The struggle to bring peace and justice to both Israelis and Palestinians remains as important as ever. And so too is the need to understand the history of the conflict, as well as the two peoples who stand at its center.
I often think of the historical experience and wisdom of my dear friend, Rabbi Leonard Beerman z"l (pictured), who had a deeply personal angle on the conflict. After serving in the U.S. Marines, Leonard joined the Haganah, the underground Jewish militia in Palestine fighting for independence against local Palestinian Arabs. Following his experience, Leonard returned with new powers of understanding and empathy for both peoples, in addition to a life-long commitment to pacifism.
One of the people with whom Leonard most liked to discuss his passions and hopes about the conflict was his dear friend, Milton Viorst. In fact, Milton has dedicated his new book, Zionism: The Birth and Transformation of an Ideal, to "Rabbi Beerman and the other peacemakers, the greatest of the Zionists."
Milton's book offers fresh insight and a wide-angled lens on the movement that propelled the Jewish people from dispersion to the path of return to Palestine, where they encountered not an empty land but a native population fearful of being displaced. The book discusses the arc of the Zionist idea, from its European birthplace to its location at the center of the conflict between Jews and Arabs over historic Palestine.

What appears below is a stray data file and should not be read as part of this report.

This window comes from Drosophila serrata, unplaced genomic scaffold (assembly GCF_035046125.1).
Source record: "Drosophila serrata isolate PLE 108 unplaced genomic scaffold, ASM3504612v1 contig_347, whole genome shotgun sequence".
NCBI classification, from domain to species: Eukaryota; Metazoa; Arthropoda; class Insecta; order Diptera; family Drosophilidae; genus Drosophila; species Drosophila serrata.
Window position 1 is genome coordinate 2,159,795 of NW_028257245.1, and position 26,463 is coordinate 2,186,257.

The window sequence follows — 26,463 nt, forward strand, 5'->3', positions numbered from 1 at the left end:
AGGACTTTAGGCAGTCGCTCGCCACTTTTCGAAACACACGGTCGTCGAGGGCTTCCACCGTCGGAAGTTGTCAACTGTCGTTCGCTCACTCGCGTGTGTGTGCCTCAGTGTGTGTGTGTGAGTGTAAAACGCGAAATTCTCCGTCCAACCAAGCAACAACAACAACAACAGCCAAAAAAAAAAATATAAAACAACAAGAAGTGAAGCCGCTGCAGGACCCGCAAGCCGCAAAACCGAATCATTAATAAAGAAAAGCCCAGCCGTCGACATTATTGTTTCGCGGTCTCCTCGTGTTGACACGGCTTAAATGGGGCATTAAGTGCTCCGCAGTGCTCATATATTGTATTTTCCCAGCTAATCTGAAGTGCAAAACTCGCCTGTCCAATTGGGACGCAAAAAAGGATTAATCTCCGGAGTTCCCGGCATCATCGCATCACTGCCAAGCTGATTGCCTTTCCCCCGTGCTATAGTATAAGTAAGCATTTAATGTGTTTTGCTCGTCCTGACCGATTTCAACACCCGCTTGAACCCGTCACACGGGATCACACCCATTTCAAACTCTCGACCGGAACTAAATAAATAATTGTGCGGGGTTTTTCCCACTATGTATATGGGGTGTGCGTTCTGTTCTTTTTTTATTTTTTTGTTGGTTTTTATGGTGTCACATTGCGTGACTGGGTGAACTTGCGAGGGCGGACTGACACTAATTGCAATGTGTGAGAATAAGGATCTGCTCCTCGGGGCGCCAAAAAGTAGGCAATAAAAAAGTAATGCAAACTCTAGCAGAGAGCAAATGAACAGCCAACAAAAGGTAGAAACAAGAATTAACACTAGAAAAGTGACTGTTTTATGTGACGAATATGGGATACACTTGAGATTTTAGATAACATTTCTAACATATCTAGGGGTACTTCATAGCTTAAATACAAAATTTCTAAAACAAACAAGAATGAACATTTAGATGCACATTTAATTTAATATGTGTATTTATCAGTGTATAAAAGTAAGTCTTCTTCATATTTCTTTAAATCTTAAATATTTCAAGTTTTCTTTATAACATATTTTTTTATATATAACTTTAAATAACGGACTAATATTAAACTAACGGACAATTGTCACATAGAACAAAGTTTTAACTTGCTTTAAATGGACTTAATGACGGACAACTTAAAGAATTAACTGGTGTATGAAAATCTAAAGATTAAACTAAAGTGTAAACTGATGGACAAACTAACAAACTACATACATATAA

His book is timely and reminds us of the value of studying the past in order to grasp the present. And this is why Americans for Peace Now wants you to read this book. APN wants you to educate yourselves. So too would our friend and teacher, Rabbi Leonard Beerman, who supported Americans for Peace Now, as does Milton Viorst.
Please honor the memory of Rabbi Beerman today by making a contribution of at least $90. If you do so, APN will send a copy of Milt’s newest book (enter "Book" in the comments section to indicate you'd like one; all but $15 of your donation will be tax-deductible).
May Rabbi Beerman’s name (z”l) be a blessing, and there is no better legacy than "peacemaker". Thank you, Milt, for doing this.
David N. Myers
Sady and Ludwig Kahn Professor of Jewish History, UCLA